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1935Packard last won the day on October 3 2018

1935Packard had the most liked content!

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About 1935Packard

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    Senior Member

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    Packards, Cadillacs, and other CCCA cars. Also, 50s two-seaters.

    AACA Life Member.

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  1. My daily driver is 10 years old. I bought it used 4 years ago. As it gets older, I like it more and more, as its styling cues are getting dated. I'm a fan of 30s cars more than any other era, but I think of my daily driver as a classic in the making.
  2. I have a Packard equivalent of this sign, and they are indeed very heavy. Probably around 200 pounds for the Packard sign, too. I've noticed that some people cut these sorts of signs up into two signs and mount each to a wall, which makes some sense given that a two-sided sign with neon on both sides is pretty hard to put up in a personal garage (and the two-sided sign is quick thick, too.). I'm not sure what it does to value, but I can see why people do that.
  3. Love these signs. Here's another one "in the wild" from flickr:
  4. I agree that empty nesters are a great group of future antique car buyers. On the other hand, I had three antique cars before I met my wife, and I made clear early on in our dating that the cars would be part of any deal.
  5. Steve_Mack_CT, that's great. It's always super-important to show the next generation how fun old cars are and to make the hobby accessible to them. A few contacts with friendly helpers in the hobby can go a long way towards that. Then it's up to them to decide if that's what they want, as it always is.
  6. It's still crazy that the tickets were $375 if you bought them before August, but it did let me tell my wife that I was saving her $150 when I bought the pair.
  7. Can't wait to see the show, and to see friends and meet new ones.
  8. Looks like a lot of fun! And my impression matches your experience about people really appreciating pre-war cars at shows.
  9. Regarding willingness to pay club membership dues, I think there's a big difference between how we think people *should be* and how people *are*. Most people see joining a car club as being about getting a magazine, not about joining a community, and there's a limit as to how many magazines they can get. The more expensive the magazine, the less likely people are to subscribe.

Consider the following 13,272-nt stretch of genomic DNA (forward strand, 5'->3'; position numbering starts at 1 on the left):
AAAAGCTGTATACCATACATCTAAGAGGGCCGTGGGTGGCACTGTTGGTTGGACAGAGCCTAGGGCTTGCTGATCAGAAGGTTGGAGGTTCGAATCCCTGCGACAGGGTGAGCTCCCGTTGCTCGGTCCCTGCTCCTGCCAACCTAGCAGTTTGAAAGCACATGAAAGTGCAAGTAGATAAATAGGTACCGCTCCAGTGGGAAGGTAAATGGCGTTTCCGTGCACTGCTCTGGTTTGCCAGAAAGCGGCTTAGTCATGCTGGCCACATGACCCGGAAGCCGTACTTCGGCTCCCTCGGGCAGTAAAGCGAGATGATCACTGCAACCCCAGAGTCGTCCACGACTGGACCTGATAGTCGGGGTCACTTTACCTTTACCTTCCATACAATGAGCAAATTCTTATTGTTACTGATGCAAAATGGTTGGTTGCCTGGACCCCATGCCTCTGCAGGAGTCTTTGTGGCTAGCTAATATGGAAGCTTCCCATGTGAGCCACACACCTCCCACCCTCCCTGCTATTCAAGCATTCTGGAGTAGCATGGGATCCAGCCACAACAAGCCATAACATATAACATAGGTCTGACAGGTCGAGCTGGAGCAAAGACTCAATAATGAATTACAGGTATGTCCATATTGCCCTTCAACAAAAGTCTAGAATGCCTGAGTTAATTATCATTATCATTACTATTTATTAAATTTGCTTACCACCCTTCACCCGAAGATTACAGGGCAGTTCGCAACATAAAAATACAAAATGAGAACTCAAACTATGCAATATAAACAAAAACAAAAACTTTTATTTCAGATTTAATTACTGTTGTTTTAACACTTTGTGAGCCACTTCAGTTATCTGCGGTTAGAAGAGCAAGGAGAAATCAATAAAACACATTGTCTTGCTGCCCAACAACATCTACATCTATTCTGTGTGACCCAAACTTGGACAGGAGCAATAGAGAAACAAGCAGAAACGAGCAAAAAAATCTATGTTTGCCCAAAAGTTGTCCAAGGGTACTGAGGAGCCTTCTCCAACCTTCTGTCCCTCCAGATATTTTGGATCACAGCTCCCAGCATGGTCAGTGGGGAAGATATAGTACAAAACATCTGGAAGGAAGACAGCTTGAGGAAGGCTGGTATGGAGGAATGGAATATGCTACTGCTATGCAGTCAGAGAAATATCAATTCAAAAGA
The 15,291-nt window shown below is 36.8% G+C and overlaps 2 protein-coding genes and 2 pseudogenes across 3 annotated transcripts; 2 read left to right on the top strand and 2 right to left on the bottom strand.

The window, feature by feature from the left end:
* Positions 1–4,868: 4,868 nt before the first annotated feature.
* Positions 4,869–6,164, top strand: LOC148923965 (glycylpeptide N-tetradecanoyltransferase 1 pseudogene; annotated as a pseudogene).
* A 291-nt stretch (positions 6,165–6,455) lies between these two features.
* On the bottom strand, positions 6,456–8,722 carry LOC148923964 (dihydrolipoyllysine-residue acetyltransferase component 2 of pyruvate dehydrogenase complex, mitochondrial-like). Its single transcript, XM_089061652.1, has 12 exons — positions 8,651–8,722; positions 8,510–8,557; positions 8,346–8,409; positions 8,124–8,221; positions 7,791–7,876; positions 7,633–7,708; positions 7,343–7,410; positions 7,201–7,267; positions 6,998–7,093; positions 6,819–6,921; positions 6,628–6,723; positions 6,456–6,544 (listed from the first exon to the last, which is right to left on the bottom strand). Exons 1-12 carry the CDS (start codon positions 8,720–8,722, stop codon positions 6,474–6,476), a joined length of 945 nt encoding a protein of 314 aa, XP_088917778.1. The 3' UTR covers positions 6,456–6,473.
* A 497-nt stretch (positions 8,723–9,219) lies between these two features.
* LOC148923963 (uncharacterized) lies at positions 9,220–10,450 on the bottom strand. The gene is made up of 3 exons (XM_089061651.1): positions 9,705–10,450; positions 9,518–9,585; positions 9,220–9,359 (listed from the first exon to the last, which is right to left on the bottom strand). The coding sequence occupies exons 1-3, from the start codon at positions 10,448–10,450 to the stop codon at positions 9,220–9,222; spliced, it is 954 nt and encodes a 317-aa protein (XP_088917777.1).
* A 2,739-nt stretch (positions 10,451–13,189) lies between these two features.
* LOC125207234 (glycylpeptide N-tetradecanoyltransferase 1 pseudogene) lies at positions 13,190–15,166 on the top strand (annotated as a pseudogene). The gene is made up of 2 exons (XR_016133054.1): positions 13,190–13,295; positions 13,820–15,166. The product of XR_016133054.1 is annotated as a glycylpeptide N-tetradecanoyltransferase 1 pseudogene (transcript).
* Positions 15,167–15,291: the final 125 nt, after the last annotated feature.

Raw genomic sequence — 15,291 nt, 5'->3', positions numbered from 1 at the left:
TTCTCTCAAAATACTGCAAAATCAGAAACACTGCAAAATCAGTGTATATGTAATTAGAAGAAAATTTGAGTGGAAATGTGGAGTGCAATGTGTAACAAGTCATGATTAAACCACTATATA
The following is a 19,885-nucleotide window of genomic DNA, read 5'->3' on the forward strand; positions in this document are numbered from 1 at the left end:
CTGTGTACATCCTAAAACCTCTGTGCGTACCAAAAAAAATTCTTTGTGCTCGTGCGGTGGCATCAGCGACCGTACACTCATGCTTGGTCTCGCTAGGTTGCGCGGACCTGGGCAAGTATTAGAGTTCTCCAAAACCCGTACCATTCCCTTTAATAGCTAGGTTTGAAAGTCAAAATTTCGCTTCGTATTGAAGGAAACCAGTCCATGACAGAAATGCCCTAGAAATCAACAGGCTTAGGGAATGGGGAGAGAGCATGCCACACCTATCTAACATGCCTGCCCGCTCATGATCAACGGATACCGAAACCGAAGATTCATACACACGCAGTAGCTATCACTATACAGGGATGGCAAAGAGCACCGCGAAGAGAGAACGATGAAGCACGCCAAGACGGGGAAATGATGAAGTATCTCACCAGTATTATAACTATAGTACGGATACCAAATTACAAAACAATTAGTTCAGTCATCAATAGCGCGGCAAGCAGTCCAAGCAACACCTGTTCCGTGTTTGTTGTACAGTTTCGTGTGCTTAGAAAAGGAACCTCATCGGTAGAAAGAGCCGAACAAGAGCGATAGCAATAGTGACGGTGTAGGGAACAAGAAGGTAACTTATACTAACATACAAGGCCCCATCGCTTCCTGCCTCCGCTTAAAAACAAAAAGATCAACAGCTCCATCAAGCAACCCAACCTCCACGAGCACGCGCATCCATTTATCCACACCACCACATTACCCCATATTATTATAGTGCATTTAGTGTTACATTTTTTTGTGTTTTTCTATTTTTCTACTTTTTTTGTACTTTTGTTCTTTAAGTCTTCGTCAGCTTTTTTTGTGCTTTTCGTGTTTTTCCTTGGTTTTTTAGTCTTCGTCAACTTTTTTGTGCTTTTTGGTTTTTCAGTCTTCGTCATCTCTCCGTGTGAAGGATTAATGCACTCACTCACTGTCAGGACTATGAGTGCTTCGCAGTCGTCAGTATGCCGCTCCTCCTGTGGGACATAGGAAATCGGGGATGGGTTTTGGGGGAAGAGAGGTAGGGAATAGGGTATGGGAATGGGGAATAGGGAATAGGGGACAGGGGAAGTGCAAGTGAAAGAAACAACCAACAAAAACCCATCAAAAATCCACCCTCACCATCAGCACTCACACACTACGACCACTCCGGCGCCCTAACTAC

10. I've never driven one, but they sure are purty to look at. I love the exterior of the '31-'33s, too, although the interior seems bland.
  11. Greg, there are a handful of CCCA-member Packards right there in Alexandria, VA, including one or two that were at the show, and I'd be happy to introduce you to their owners by e-mail. There's an active Packard Club in northern virginia, Packards Virginia, that often has events in Alexandria. It's a welcoming local crowd, and I'm sure they'd be interested in meeting you. Just PM me if you're interested in that.
  12. I saw an advertisement for an auction recently in a classic car magazine that was directed at potential consigners. The gist of the advertisement was that the auction house specialized in creating an environment where bidders would get caught up in the moment and would irrationally overbid for cars. I gather that the auction house didn't expect potential bidders to read the advertisement directed at potential consigners.
  13. I like that idea. For a lot of people, the regular CCCA dues are probably enough to deter joining. At $70 for the national, plus $20 to $50 for the region -- and that likely on top of marque club memberships, maybe AACA, magazine subscriptions, etc -- it's not a small amount to join. Worth it, but you don't know that until you join. A year of discounted membership would probably help.
  14. AJ, thanks for the great photos! I've been to the Turf Valley CCCA Grand Classics twice. They've been terrific, but the cars this time look particularly interesting (I see a lot of cars here I haven't seen at past shows.) Great stuff. Sorry I ended up on the wrong coast this time
  15. A few years ago I purchased a set of automotive documents on ebay that included some old driver's licenses, registration cards, WWII gas rations, and the like. Included in the mix was this curiosity: I hadn't seen anything like this, but a bit of Googling suggests that it is a "courtesy card," a card that police officers would hand out to their friends to help them get out of traffic tickets. This is from a 2015 story on courtesy cards: ***** Back when honorary law enforcement badges were bestowed, many of them were flashed by motorists in hopes getting out of a traffic ticket—and it sometimes worked. A far more efficacious implement, however, was the “courtesy card.” This was generally the business card of an officer with a hand-written introduction of the bearer and a request to “extend every courtesy” to the person. My late father ran a retail/wholesale electronics store in Los Angeles in the 1950s-70s. He gave discounts to law enforcement officers, as many merchants did, coveting their presence as a deterrent to robberies. I still have (somewhere around the house) three LAPD officers’ business cards asking that “courtesies” be accorded him. West Los Angeles attorney Sandor “Ted” Boxer says that as he understands it, “there was a time when a friendly peace officer would hand out ‘courtesy cards’ that were supposed to be good for one ticket.” He explains: “The drill was that if you got pulled over the officer, upon seeing the card, would forego issuing you a ticket but you gave the card to the officer who supposedly mailed it back to the person who gave you the card.” ***** Maybe others are familiar with this, but it was new to me. Learn something new every day.